Everyone knows that today the relations between Moldova and the European Union are going through, to put it mildly, tough times. EU financial assistance is frozen until better times, although bilateral projects are being implemented, but not in the initially planned amount. In addition, the flow of criticism from European politicians and officials, openly expressing their dissatisfaction with Chisinau, continues unabated. So at the meeting of the Foreign Affairs Council, held on December 10 in Brussels, Moldova once again might have become a target for criticism. At the margins of the summit, a joint statement was prepared on the situation in the Republic of Moldova, of course, extremely unflattering. Its content can be guessed without even reading – the accusatory list against Chisinau, in fact, does not change and only expand over time. The EU was going to blast threadbare problems of Moldova: - invalidation of elections for the mayor of the capital; - lack of independent justice; - pressure on the opposition and human rights defenders through politically motivated cases; - pressure on journalists and media monopolization; - “theft of a billion”. This list can be continued for a long time, filled with problems from small to big ones. EU ministers, for example, took the effort to recall to Moldova even the situation with the shortage of polling stations both inside the country and especially abroad. However, fortunately for Chisinau, the EU Council did not adopt the document. Romania, that with the support of Hungary blocked the document, came to the aid. At the same time, Bucharest explained its disagreement with the text of the statement by bad timing and certain mysterious “nuances”. Although this time the Moldovan authorities did not have to “blush” in front of their own population and European partners, they do not always succeed in evading criticism of the latter. So, on November 14, the European Parliament approved a resolution in which it expressed concern about the deviation from democratic standards in Moldova, the state of affairs in the sphere of respect for the law and fight against corruption in the country. It also called on the EU not to defrost the allocation of macrofinancial assistance to Chisinau until the parliamentary elections in 2019, thus effectively “separating” the current leadership of the country from the political and financial support of the EU. Unlike the usually more diplomatic European officials, MEPs openly say that the ruling elite in Moldova merges with business. In their opinion, the Moldovan state “is captured by oligarchic interests with a concentration of economic and political power in the hands of a small group of people spreading their influence on parliament, government, political parties, police, judicial system and media”. The lawlessness environment created by the authorities in order to crack down on political and economic opponents, and the lack of media freedom, and cases of torture, and many other problems did not escape from the attention of parliamentarians. Of course, over the past two years, Chisinau is clearly accustomed to the EU’s discontent, but the latest resolution of the European Parliament is a signal one. Brussels is so disappointed and annoyed by the actions of the leadership of the Republic of Moldova that it is ready to punish them not only with words, but with deeds. Firstly, the possibility of imposing personal sanctions against those involved in the “theft of a billion” was first mentioned in this document, in addition to traditional critical attacks. Secondly, Chisinau got a hint that a visa-free regime is not so unassailable as it is believed to be there, and it is directly related to specific obligations and Moldova has obvious problems to fulfill them.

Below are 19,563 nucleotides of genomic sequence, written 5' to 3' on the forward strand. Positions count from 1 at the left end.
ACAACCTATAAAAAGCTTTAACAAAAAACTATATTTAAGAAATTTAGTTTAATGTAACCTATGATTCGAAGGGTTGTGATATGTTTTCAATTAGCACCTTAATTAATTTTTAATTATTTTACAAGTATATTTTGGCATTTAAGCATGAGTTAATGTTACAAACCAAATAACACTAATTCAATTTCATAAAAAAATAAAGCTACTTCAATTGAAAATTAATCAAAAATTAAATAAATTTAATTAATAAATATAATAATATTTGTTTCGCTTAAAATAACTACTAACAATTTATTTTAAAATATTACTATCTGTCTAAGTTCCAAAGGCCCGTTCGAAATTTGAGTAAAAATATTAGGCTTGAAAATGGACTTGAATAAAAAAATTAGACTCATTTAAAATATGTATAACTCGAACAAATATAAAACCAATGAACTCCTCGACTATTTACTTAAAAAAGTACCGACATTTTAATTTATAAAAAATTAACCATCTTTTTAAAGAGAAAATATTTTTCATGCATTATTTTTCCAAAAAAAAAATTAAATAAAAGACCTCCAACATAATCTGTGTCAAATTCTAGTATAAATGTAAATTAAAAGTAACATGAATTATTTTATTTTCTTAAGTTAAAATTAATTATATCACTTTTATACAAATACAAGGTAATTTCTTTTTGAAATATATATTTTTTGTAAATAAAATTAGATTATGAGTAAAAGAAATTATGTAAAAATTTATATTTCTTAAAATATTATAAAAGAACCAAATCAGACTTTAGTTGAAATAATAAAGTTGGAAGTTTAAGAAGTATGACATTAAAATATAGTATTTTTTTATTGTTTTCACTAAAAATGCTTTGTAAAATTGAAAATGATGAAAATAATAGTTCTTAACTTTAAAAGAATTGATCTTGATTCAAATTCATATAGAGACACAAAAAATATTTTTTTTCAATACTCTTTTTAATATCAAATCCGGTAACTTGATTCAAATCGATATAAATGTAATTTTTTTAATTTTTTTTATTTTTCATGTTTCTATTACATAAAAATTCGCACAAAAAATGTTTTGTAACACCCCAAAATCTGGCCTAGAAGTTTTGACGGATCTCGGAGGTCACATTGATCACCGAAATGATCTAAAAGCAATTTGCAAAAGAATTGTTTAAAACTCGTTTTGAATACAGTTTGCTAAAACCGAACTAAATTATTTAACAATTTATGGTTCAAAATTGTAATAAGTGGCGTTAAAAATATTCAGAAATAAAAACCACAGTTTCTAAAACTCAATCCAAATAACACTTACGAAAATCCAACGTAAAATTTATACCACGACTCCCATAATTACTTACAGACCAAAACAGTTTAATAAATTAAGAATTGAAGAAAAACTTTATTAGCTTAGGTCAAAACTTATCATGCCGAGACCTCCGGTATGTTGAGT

Chisinau does not respond to criticism

The country reacted differently to the document. Representatives of opposition political circles and civil society used it as an obvious weapon against the ruling Democratic Party. The reaction of the authorities themselves, as in previous similar cases, was more philosophical. They recognized existence of some problems, stating that the work to solve them is underway, and in general the dynamics of the introduction of European reforms are more positive than negative. On the other hand, Chisinau itself criticized the deputies of the EU, accusing them of being politically motivated. For example, the PDM spokesman, Vitalie Gamurari, said that with such a vote “the political group that initiated the resolution showed that instead of supporting Moldova and its citizens, regardless of their political opinion, they prefer to support only certain non-parliamentary political parties and their leaders”. In general, it can be noted that various EU resolutions and other similar documents no longer make a strong impression on PDM and its leader Vladimir Plahotniuc. The loss of Brussels’ trust and support on the eve of the most important parliamentary elections is, of course, unpleasant for them but not enough to immediately rush to really solve all the above problems with corruption, oligarchization of power, etc. After all, fighting against itself is probably not very convenient. So, the PDM, apparently, plans to win over Brussels in much more familiar ways – through manipulations, “dirty tricks” and ploys, such as a suddenly appointed referendum on the European course of the country right on the election day. Brussels has long figured out the inconsistency of the Democrats. Judging by the last actions, they abandoned the attempts to influence them with educational methods, aiming at a complete renewal of the power structure of the Republic of Moldova. Now the European Union has a new favorite – the pro-European opposition headed by Andrei Nastase and Maia Sandu. They are now allowed to reap the various benefits of close relations with the EU. Well, we can but hope that the new friends of Brussels will be better than the old ones. However, there is no doubt that Moldova’s path to a brighter European future will long remain unchanged.